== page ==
Talk Radio Backed McCarthyism Before and After ‘Have You No Sense of Decency’ Speech
(On June 9, 1954, Joseph Welch, special counsel for the U.S. Army, lashed out at Sen. Joseph McCarthy of Wisconsin, with the now famous phrase, “Have you no sense of decency.” It marked the beginning of the end of McCarthy’s investigations into communism. McCarthy was championed by many talk radio voices of his era, including Walter Winchell and Fulton Lewis Jr. Below are excerpts from The Right Frequency, an Amazon Best Seller, about McCarthyism and talk radio.)
FDR’s death was a blow to the country, but particularly one for Winchell.
“Winchell loved FDR and took his political bearings from FDR, so that when FDR dies, Winchell, like most of the country, in point of fact, lost his political bearings, and when one factors that in with the other side, that with the Nazi threat gone, Walter Winchell has no adversary,” Gabler said. “And Walter Winchell is a man who lives an adversarial life. Everything in Walter Winchell is predicated on the notion that he is sounding the alarm for Americans.”
So that alarm would be the communist threat.Roy Cohn, Sen. Joe McCarthy’s chief aid, befriended Walter Winchell and brought him into McCarthy’s circle. Like FDR, McCarthy knew how important finessing a giant media personality could be.
In one broadcast Winchell warned Americans, “And now to bea the hand around the clock. International News Service—January 10th is the date for a mass meeting of the communist leaders in Washington, D.C.—behind closed doors, of course. The real purpose, however, will be to protest the trial of the 12 leading commie chiefs in the United States.”
He went on to accuse Lucille Ball of being a communist. Her husband Desi Arnaz responded, “The only thing red about Lucy is her hair, and not even that is real.” After McCarthy became disreputable in the public’s mind, so did many who aligned themselves with him. In the case of Winchell, it was McCarthy and a number of other factors that led to his decline.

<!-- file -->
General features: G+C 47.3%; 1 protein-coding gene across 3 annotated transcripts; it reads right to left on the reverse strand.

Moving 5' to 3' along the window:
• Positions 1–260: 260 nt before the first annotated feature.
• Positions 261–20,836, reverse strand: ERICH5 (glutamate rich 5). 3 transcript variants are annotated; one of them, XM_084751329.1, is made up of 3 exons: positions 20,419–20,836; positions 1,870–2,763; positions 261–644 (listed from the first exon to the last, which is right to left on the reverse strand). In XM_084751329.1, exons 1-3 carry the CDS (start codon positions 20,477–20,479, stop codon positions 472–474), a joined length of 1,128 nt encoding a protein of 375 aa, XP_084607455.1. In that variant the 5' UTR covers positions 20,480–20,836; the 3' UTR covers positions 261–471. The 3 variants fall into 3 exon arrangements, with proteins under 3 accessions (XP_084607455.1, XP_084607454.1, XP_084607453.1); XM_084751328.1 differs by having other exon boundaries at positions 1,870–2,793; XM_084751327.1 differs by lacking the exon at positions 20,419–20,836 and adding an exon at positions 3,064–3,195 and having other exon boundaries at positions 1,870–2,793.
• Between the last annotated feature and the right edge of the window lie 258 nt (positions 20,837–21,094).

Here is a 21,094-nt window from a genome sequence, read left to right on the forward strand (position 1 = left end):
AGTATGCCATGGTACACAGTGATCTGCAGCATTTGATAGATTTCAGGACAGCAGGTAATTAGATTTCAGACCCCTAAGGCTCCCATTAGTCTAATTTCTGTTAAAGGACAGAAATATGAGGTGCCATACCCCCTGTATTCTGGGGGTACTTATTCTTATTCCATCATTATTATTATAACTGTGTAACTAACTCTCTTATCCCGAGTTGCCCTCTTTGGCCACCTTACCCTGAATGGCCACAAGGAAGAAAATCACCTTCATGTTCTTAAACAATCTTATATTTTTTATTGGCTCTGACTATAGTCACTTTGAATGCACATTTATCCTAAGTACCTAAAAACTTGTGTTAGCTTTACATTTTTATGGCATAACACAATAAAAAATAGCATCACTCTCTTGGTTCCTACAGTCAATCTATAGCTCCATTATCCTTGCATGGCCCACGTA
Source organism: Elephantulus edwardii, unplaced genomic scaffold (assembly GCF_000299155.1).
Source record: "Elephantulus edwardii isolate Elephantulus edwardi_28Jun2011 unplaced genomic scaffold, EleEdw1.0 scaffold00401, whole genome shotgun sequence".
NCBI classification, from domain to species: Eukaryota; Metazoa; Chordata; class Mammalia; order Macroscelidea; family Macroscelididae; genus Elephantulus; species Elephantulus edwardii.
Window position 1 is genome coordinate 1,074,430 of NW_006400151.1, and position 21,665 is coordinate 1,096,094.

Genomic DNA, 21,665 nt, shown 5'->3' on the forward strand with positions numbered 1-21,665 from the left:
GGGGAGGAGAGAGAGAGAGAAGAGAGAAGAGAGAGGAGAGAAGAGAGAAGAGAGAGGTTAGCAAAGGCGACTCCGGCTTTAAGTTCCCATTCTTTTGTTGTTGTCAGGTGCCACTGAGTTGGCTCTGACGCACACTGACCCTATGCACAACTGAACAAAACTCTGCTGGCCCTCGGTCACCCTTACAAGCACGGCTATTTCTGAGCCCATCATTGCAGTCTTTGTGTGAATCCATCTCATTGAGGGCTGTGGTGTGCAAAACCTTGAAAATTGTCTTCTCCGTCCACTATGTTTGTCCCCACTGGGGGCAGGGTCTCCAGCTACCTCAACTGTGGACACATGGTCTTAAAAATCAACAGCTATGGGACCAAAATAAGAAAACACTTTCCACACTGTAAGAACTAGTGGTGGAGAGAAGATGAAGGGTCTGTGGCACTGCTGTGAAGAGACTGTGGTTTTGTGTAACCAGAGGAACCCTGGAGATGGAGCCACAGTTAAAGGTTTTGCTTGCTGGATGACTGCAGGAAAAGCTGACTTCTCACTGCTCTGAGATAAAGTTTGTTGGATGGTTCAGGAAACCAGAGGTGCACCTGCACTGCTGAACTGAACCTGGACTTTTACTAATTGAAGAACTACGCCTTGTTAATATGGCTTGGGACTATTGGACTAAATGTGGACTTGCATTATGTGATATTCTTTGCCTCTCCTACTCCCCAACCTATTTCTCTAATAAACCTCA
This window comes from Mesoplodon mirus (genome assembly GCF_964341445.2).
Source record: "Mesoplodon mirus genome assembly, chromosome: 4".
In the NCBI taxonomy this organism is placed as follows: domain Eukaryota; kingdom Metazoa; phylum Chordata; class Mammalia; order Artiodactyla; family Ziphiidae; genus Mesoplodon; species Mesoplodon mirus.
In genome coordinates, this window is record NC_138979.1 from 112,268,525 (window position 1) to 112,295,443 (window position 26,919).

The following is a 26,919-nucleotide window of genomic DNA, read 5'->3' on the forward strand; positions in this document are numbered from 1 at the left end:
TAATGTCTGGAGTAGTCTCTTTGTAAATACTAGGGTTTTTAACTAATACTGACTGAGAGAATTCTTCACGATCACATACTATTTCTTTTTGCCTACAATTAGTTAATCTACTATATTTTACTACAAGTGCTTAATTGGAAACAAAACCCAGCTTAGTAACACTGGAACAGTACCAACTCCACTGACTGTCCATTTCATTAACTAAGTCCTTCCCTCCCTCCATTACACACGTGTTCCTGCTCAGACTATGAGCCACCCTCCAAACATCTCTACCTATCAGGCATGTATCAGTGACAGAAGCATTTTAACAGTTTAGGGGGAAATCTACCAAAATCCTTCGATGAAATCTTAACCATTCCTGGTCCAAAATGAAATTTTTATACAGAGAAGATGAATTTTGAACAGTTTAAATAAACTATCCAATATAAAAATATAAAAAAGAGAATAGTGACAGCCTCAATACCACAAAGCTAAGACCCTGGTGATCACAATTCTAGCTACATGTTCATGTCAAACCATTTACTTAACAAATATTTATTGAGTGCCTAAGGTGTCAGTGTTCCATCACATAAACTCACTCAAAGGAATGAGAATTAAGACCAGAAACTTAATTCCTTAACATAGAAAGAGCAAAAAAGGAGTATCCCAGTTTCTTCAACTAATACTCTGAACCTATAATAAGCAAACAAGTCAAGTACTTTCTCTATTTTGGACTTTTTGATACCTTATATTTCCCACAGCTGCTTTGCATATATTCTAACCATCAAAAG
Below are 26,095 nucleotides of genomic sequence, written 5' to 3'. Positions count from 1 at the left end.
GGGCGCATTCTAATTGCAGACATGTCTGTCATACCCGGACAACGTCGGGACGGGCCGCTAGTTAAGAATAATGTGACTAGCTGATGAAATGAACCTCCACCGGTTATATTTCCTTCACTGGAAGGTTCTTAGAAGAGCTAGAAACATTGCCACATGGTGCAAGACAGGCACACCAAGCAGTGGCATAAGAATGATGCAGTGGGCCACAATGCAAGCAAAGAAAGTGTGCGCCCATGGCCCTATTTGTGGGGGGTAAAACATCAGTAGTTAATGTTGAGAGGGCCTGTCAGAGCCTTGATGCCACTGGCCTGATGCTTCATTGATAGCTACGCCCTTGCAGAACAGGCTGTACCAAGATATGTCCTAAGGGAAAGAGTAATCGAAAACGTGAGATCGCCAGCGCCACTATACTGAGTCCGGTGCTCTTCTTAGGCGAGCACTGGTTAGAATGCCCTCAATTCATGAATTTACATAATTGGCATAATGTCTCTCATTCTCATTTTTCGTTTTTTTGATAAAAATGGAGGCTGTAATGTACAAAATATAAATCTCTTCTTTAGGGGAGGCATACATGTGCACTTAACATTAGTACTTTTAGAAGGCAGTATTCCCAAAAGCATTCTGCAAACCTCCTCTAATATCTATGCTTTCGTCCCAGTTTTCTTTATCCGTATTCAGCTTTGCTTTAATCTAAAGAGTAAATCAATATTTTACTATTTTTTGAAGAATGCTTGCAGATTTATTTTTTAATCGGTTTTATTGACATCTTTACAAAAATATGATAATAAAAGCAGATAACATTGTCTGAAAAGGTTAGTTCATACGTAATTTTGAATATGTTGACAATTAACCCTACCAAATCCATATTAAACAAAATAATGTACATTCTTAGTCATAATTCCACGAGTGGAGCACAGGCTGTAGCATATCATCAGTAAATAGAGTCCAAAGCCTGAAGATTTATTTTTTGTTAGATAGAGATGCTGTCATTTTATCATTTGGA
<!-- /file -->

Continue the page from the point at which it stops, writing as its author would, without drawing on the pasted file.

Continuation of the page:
Fulton Lewis Jr. continued on his radio show and had his friend Wisconsin Senator Joseph McCarthy on as a frequent guest.
“When you know an individual to be attempting to do a public service, a patriotic service, and you see him maligned by groups which are not thinking in the public interest, you have a tendency to be a little over-generous with the guy,” Fulton Lewis said of Joe McCarthy.
Look magazine called Lewis one of McCarthy’s “masterminds.” Lewis loaned one of his ghostwriters, Ed Nellor to write speeches for McCarthy. McCarthy’s office provided Nellor with material about alleged communists in government for Lewis’s broadcasts.
The truth is that McCarthy had many friends in the media—Washington reporters hungry for a scoop. But Fulton Lewis was indeed his staunchest advocated on the national scene. And he did not desert McCarthy when he became the most hated senator, censured by his peers—branded as conducting witch hunts.
This led to Lewis dwindling in audience, as the public saw McCarthy and those who defended him as discredited, another truism that has been challenged in recent years.
After McCarthy’s death, Lewis said, “I think Joseph McCarthy did a great deal of good for the country. I think he was one of the most courageous fighters against Communism that I have ever seen on the national picture. I did not agree with everything that he did and told him so on frequent occasions when I disagreed. I do think, however, that he gave his life for the cause of anti-communism in America and for this I think he deserves great credit.”